She immediately recognized that Haas was going to make an important contribution to the understanding of the occupation of the Andes.

Murphy said that’s because, “Hunter-gatherers and foragers — they don’t bury their dead in cemeteries. There’s not going to be large samples.”

Murphy studies the Inca, which she admitted makes her work a little easier.

“It’s much sexier if you are going to excavate a pyramid or fancy burials,” said Murphy.  

Hunter-gatherers were mobile, so they weren’t building large structures and accumulating stuff, which means they left behind

fewer clues. To find a body, let alone 16, is a big deal.

Murphy said this find offers a glimpse into, “important transitions . . . from being a hunter-gatherer forester to being a settled pastoralist or settled agriculturist.” And it can help answer questions, like: “How does that come about? And also when do we really occupy these higher elevations?”

Haas’s discovery offers a solid answer to Murphy’s question for several reasons.

“If this was a temporary camp monitored from a low-elevation base camp the old and infirmed would not have been coming along. The young would have been left alone. But it turns out our burial has . . . two children between four and six years old, and at least one man over 50 years old. We have men and women,” said Haas. “So this was another line of evidence that seemed to suggest they were living up here long term.”

The chemical makeup of the bones has a story to tell too. Haas got help from some graduate students, who tested the isotopes in the bones. Signature ratios of carbon, nitrogen and oxygen revealed the water and food these folks consumed was sourced exclusively at high altitudes.  

“It was really amazing to see that they fell into the high-altitude precipitation values for oxygen, and I was like ‘these people lived there,” said Ioana Stefanescu, is a geology graduate students who tested the isotopes.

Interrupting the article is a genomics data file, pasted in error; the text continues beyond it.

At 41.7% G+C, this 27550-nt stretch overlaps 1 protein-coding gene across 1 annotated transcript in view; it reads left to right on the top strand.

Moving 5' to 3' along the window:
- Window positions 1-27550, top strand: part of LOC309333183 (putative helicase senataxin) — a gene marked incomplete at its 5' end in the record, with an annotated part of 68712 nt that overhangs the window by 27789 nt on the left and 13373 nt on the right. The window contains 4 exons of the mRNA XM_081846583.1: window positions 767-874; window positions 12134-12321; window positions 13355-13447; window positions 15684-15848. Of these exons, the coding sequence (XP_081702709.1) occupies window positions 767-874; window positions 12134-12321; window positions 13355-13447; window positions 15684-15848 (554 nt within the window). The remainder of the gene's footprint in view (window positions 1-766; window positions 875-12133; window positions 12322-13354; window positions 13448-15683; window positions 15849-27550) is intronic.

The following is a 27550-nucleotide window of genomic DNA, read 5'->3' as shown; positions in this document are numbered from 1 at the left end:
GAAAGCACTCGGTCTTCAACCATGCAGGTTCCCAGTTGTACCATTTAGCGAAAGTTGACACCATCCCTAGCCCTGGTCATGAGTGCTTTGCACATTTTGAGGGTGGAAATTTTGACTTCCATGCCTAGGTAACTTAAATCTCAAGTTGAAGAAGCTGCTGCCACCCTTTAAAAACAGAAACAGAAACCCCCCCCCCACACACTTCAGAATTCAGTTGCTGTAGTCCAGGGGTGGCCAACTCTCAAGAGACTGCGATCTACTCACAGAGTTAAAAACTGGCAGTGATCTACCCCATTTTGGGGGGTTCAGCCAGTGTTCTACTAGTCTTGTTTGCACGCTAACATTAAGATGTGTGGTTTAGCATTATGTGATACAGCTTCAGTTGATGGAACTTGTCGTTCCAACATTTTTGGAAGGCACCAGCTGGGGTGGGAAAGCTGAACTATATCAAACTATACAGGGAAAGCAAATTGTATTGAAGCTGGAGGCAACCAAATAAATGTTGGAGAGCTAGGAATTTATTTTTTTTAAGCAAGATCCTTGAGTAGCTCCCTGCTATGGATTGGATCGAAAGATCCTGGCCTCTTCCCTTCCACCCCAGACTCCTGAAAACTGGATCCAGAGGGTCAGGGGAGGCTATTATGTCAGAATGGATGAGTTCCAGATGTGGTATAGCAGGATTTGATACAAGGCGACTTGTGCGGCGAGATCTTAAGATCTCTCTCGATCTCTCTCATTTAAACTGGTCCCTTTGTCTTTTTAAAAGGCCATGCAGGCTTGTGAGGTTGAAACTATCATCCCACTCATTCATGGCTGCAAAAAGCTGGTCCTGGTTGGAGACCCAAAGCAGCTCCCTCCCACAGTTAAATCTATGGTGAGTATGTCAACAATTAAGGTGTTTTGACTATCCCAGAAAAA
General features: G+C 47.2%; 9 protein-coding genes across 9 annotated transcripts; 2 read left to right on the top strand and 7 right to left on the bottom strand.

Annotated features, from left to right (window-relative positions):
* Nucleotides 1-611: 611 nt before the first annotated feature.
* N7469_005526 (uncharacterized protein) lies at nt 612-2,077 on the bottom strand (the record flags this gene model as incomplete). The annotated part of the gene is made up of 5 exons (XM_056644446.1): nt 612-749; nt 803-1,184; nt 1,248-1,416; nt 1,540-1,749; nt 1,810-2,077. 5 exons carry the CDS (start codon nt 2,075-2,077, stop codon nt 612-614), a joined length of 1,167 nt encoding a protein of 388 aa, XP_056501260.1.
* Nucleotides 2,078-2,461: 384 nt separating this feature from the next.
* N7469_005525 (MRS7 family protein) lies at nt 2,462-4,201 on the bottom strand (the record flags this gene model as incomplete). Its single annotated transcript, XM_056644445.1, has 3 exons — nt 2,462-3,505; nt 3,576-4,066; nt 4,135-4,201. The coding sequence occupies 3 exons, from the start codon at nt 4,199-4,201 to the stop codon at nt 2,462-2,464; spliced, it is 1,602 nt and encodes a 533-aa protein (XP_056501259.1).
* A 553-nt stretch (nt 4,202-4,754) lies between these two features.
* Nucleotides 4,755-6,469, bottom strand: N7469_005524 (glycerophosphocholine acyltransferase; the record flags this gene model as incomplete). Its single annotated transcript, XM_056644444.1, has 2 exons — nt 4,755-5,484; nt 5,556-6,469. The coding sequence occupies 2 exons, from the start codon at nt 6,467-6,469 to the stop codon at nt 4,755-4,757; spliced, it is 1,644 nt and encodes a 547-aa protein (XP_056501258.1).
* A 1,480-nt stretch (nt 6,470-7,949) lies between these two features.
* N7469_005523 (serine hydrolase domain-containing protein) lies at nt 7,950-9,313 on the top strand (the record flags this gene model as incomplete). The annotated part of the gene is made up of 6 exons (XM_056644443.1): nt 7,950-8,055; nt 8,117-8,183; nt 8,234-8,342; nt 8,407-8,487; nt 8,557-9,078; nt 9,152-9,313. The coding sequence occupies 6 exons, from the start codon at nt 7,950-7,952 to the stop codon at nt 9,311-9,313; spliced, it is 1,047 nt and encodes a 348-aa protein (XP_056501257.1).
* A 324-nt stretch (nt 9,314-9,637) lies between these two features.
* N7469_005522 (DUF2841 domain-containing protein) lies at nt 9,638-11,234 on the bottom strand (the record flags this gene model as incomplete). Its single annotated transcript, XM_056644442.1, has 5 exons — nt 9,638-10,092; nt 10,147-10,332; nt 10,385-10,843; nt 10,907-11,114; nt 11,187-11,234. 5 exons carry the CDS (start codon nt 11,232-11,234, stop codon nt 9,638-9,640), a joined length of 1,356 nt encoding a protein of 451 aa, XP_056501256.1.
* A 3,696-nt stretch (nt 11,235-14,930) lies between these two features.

She was the first person to see the results. “I remember I put my laptop in my purse. I was like running. I couldn’t wait to tell him.”

This groundbreaking discovery earned Haas and his team a place in the July issue of Royal Society Open Science a journal that requires an arduous scientific review of an article before it's published. It's a sign that scholars are coming around to Haas’s hypothesis that hunter-gatherers did indeed occupy the highlands full time even before the advent of agriculture.

Haas’s next big question is: How did they do it?

He said there is already an important clue. All the bodies he found exhibited evidence of cranial modification -- or head shaping. Haas said this physical expression of connection tells us, “something more about the importance of community in surviving, and not only surviving, but thriving in adverse conditions.”

Haas will join the archaeology department at the University of California Davis this fall where he plans to continue his research on hunter-gatherers.

Tennessee -- despite what the name might make you think -- was born and raised in the Northeast. She most recently called Vermont home. For the last 15 years she's been making radio -- as a youth radio educator, documentary producer, and now reporter. Her work has aired on Reveal, The Heart, LatinoUSA, Across Women's Lives from PRI, and American RadioWorks. One of her ongoing creative projects is co-producing Wage/Working (a jukebox-based oral history project about workers and income inequality). When she's not reporting, Tennessee likes to go on exploratory running adventures with her mutt Murray.